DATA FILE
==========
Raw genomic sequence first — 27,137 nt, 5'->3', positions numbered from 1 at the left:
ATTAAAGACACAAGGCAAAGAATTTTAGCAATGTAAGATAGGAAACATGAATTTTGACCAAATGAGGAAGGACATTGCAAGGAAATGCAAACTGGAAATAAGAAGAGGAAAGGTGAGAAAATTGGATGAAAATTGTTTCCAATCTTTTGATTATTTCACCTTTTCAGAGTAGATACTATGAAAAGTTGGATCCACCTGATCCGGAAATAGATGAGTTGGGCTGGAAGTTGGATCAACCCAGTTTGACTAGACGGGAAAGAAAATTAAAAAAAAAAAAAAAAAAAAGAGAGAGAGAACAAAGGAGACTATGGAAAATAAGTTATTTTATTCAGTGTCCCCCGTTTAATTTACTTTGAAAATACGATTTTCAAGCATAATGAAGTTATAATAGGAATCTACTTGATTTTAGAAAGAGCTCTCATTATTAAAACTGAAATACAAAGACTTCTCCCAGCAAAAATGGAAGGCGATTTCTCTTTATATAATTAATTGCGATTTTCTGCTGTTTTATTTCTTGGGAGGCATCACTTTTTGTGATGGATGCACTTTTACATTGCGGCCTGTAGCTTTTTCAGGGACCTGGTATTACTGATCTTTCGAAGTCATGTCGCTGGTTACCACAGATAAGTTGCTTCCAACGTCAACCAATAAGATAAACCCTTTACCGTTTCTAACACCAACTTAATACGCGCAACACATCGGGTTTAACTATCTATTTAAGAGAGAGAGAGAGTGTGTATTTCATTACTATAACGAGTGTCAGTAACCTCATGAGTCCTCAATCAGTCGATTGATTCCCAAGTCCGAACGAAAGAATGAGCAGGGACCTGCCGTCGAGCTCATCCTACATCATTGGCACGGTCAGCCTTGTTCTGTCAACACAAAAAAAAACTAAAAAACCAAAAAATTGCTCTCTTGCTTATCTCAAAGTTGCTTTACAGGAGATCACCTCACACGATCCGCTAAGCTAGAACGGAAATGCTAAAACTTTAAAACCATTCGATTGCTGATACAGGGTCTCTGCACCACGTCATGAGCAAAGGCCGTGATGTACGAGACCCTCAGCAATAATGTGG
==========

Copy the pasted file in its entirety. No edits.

Raw genomic sequence first — 27,137 nt, 5'->3', positions numbered from 1 at the left:
ATTAAAGACACAAGGCAAAGAATTTTAGCAATGTAAGATAGGAAACATGAATTTTGACCAAATGAGGAAGGACATTGCAAGGAAATGCAAACTGGAAATAAGAAGAGGAAAGGTGAGAAAATTGGATGAAAATTGTTTCCAATCTTTTGATTATTTCACCTTTTCAGAGTAGATACTATGAAAAGTTGGATCCACCTGATCCGGAAATAGATGAGTTGGGCTGGAAGTTGGATCAACCCAGTTTGACTAGACGGGAAAGAAAATTAAAAAAAAAAAAAAAAAAAAGAGAGAGAGAACAAAGGAGACTATGGAAAATAAGTTATTTTATTCAGTGTCCCCCGTTTAATTTACTTTGAAAATACGATTTTCAAGCATAATGAAGTTATAATAGGAATCTACTTGATTTTAGAAAGAGCTCTCATTATTAAAACTGAAATACAAAGACTTCTCCCAGCAAAAATGGAAGGCGATTTCTCTTTATATAATTAATTGCGATTTTCTGCTGTTTTATTTCTTGGGAGGCATCACTTTTTGTGATGGATGCACTTTTACATTGCGGCCTGTAGCTTTTTCAGGGACCTGGTATTACTGATCTTTCGAAGTCATGTCGCTGGTTACCACAGATAAGTTGCTTCCAACGTCAACCAATAAGATAAACCCTTTACCGTTTCTAACACCAACTTAATACGCGCAACACATCGGGTTTAACTATCTATTTAAGAGAGAGAGAGAGTGTGTATTTCATTACTATAACGAGTGTCAGTAACCTCATGAGTCCTCAATCAGTCGATTGATTCCCAAGTCCGAACGAAAGAATGAGCAGGGACCTGCCGTCGAGCTCATCCTACATCATTGGCACGGTCAGCCTTGTTCTGTCAACACAAAAAAAAACTAAAAAACCAAAAAATTGCTCTCTTGCTTATCTCAAAGTTGCTTTACAGGAGATCACCTCACACGATCCGCTAAGCTAGAACGGAAATGCTAAAACTTTAAAACCATTCGATTGCTGATACAGGGTCTCTGCACCACGTCATGAGCAAAGGCCGTGATGTACGAGACCCTCAGCAATAATGTGG